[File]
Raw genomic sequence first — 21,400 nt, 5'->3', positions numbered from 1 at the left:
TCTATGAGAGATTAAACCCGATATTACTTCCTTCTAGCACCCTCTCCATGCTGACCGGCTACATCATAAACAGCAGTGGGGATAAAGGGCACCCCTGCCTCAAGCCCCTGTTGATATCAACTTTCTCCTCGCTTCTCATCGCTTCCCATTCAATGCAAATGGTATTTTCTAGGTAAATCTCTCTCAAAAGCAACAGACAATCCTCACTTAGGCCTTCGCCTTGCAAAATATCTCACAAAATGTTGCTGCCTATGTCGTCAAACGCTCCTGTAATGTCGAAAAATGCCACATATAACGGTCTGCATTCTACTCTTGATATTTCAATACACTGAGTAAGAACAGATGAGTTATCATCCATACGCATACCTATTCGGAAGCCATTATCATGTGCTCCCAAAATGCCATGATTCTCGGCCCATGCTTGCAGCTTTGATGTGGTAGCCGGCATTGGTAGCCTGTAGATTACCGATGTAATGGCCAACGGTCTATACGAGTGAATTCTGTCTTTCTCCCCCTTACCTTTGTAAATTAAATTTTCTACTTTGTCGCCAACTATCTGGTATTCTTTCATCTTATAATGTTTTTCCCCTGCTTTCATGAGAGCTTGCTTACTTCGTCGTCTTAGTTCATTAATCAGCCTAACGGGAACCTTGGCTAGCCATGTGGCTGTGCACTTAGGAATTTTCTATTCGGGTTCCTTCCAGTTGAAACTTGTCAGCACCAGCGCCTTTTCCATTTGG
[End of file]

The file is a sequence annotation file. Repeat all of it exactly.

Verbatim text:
Raw genomic sequence first — 21,400 nt, 5'->3', positions numbered from 1 at the left:
TCTATGAGAGATTAAACCCGATATTACTTCCTTCTAGCACCCTCTCCATGCTGACCGGCTACATCATAAACAGCAGTGGGGATAAAGGGCACCCCTGCCTCAAGCCCCTGTTGATATCAACTTTCTCCTCGCTTCTCATCGCTTCCCATTCAATGCAAATGGTATTTTCTAGGTAAATCTCTCTCAAAAGCAACAGACAATCCTCACTTAGGCCTTCGCCTTGCAAAATATCTCACAAAATGTTGCTGCCTATGTCGTCAAACGCTCCTGTAATGTCGAAAAATGCCACATATAACGGTCTGCATTCTACTCTTGATATTTCAATACACTGAGTAAGAACAGATGAGTTATCATCCATACGCATACCTATTCGGAAGCCATTATCATGTGCTCCCAAAATGCCATGATTCTCGGCCCATGCTTGCAGCTTTGATGTGGTAGCCGGCATTGGTAGCCTGTAGATTACCGATGTAATGGCCAACGGTCTATACGAGTGAATTCTGTCTTTCTCCCCCTTACCTTTGTAAATTAAATTTTCTACTTTGTCGCCAACTATCTGGTATTCTTTCATCTTATAATGTTTTTCCCCTGCTTTCATGAGAGCTTGCTTACTTCGTCGTCTTAGTTCATTAATCAGCCTAACGGGAACCTTGGCTAGCCATGTGGCTGTGCACTTAGGAATTTTCTATTCGGGTTCCTTCCAGTTGAAACTTGTCAGCACCAGCGCCTTTTCCATTTGG